AT&T Boss Defends Time Warner Against “Absurd” Government Claims

AT&T CEO Randall Stephenson took the witness stand this afternoon, appearing in a Washington federal court as the final defense witness in the five-week antitrust trial over the mobile giant’s pending merger with Time Warner.
Ridiculing the D…

AT&T CEO Randall Stephenson took the witness stand this afternoon, appearing in a Washington federal court as the final defense witness in the five-week antitrust trial over the mobile giant’s pending merger with Time Warner. Ridiculing the Department of Justice complaints as “absurd,” the bespectacled 58-year-old architect of the deal defended it as a necessary measure by two traditional companies facing unprecedented competition from tech rivals. By joining forces, he…

AT&T Exec John Stankey Testifies “Battle” For Viewer Attention Sparked Time Warner Bid

After sitting in Courtroom 18 of the U.S. District Court in Washington for the past month, AT&T exec John Stankey finally had his chance to testify late today about the motivation behind the companies’ $85 billion merger.
“The market we are competing in is for time and attention,” he said under direct questioning from lead defense attorney Daniel Petrocelli. “Facebook, Google, Netflix — they are all distracting people from other things they used to do” like tune in linear…

After sitting in Courtroom 18 of the U.S. District Court in Washington for the past month, AT&T exec John Stankey finally had his chance to testify late today about the motivation behind the companies’ $85 billion merger. “The market we are competing in is for time and attention,” he said under direct questioning from lead defense attorney Daniel Petrocelli. “Facebook, Google, Netflix — they are all distracting people from other things they used to do” like tune in linear…

Jeff Bewkes Says DOJ’s Key Antitrust Argument Against AT&T-Time Warner Merger Is ‘Ridiculous’

Time Warner CEO Jeff Bewkes testified on Wednesday in DC District Court, saying the Department of Justice’s assertion that a merger with AT&T would allow the mega-company to blackout pay-TV operators as a negotiating ploy is “ridiculous.”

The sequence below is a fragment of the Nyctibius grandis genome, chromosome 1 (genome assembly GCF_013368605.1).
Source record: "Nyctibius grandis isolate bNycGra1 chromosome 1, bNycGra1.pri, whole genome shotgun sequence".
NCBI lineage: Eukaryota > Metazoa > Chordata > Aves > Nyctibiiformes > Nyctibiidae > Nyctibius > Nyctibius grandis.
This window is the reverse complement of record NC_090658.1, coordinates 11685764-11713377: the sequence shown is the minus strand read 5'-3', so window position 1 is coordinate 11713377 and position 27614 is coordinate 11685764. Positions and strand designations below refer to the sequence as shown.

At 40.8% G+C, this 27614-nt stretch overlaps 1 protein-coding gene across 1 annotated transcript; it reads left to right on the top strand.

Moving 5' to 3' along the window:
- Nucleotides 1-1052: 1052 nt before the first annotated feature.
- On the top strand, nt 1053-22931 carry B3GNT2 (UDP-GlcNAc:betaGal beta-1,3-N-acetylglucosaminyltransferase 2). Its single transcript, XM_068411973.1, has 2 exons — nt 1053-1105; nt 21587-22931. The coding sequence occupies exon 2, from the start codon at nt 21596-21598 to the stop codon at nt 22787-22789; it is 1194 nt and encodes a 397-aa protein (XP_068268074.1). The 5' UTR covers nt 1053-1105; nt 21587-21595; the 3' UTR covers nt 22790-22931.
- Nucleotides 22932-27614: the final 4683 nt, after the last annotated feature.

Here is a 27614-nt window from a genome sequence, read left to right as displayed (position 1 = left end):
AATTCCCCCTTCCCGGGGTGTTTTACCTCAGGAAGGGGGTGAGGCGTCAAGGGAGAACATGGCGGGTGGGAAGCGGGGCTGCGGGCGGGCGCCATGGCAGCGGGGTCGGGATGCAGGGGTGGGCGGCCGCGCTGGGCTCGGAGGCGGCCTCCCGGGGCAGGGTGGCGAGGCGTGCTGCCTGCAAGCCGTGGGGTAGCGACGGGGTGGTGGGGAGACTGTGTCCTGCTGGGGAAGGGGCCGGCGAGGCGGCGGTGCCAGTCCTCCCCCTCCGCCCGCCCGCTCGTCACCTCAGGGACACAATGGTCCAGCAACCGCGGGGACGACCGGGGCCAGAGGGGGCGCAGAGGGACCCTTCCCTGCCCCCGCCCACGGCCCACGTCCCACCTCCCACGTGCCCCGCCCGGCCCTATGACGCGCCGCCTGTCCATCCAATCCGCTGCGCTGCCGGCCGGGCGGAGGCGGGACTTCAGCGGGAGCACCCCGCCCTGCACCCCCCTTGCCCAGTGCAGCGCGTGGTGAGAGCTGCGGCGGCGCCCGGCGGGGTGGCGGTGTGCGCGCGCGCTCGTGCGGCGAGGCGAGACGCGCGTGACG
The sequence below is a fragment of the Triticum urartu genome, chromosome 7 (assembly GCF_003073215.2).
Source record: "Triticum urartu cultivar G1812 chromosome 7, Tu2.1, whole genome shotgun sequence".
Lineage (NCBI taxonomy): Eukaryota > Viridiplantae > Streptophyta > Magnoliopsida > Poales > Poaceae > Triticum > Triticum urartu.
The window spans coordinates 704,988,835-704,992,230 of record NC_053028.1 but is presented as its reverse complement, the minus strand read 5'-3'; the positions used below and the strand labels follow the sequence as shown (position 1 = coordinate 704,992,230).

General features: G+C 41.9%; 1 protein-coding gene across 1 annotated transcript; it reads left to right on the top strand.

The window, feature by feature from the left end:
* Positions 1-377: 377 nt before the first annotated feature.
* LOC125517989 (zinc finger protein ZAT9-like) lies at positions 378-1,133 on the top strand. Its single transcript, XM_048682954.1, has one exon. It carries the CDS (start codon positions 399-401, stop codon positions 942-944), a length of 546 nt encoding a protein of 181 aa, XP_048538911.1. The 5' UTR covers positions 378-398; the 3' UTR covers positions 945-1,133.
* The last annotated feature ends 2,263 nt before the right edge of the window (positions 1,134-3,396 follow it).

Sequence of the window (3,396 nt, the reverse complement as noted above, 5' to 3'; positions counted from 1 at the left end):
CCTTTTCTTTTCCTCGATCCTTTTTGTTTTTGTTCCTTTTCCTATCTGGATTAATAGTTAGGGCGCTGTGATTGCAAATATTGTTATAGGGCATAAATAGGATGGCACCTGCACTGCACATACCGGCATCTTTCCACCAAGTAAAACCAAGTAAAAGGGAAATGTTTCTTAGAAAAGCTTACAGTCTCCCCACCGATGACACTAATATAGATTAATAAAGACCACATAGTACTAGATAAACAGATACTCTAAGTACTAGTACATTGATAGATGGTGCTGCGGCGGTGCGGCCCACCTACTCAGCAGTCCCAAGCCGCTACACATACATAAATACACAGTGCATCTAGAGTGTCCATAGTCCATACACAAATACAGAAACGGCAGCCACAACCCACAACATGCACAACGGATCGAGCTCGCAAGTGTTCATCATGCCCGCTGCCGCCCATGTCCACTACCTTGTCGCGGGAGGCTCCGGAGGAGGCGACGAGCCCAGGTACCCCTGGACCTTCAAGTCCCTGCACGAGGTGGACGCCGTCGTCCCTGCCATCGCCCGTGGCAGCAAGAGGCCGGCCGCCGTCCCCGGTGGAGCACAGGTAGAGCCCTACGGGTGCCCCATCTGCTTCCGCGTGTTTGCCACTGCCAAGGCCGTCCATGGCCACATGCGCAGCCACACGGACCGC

“If our channels are not in distribution we lose lots of money (from subscriptions and advertising),” he said while defending the potential $85.4 billion merger against the government’s antitrust arguments, according to a Reuters report.

The DOJ had previously warned District Judge Richard Leon — the sole decider in whether the deal goes through — that a combined AT&T-Time Warner would allow the company to raise licensing fees and blackout pay-TV operators in the midst of negotiations.

Bewkes believes that makes no sense.

Also Read: Who Is Winning in DOJ’s Case Against AT&T-Time Warner?

The Time Warner CEO offered up as evidence that less than 2 percent of subscribers jump ship in the event of a blackout, something that is not uncommon during carriage fee negotiations. Blackouts in pay-TV happen occasionally when operators and distributors can’t agree to terms.

Last week, economists for both sides argued over one of the lynchpins in the DOJ’s case against AT&T-Time Warner, which is an arbitration provision the companies agreed to.

The arbitration provision essentially says that AT&T won’t black out Time Warner channels during negotiations with carriers, and it requires the combined company to enlist an arbiter to use fair market value to determine prices for things like licensing fees.

So yeah, this blackout thing is a big issue.

Also Read: Here’s Everything You Need to Know About the U.S. Gov’s Lawsuit to Kill the AT&T-Time Warner Merger

But it’s not the only one — and Time Warner isn’t exactly without concern for the future itself.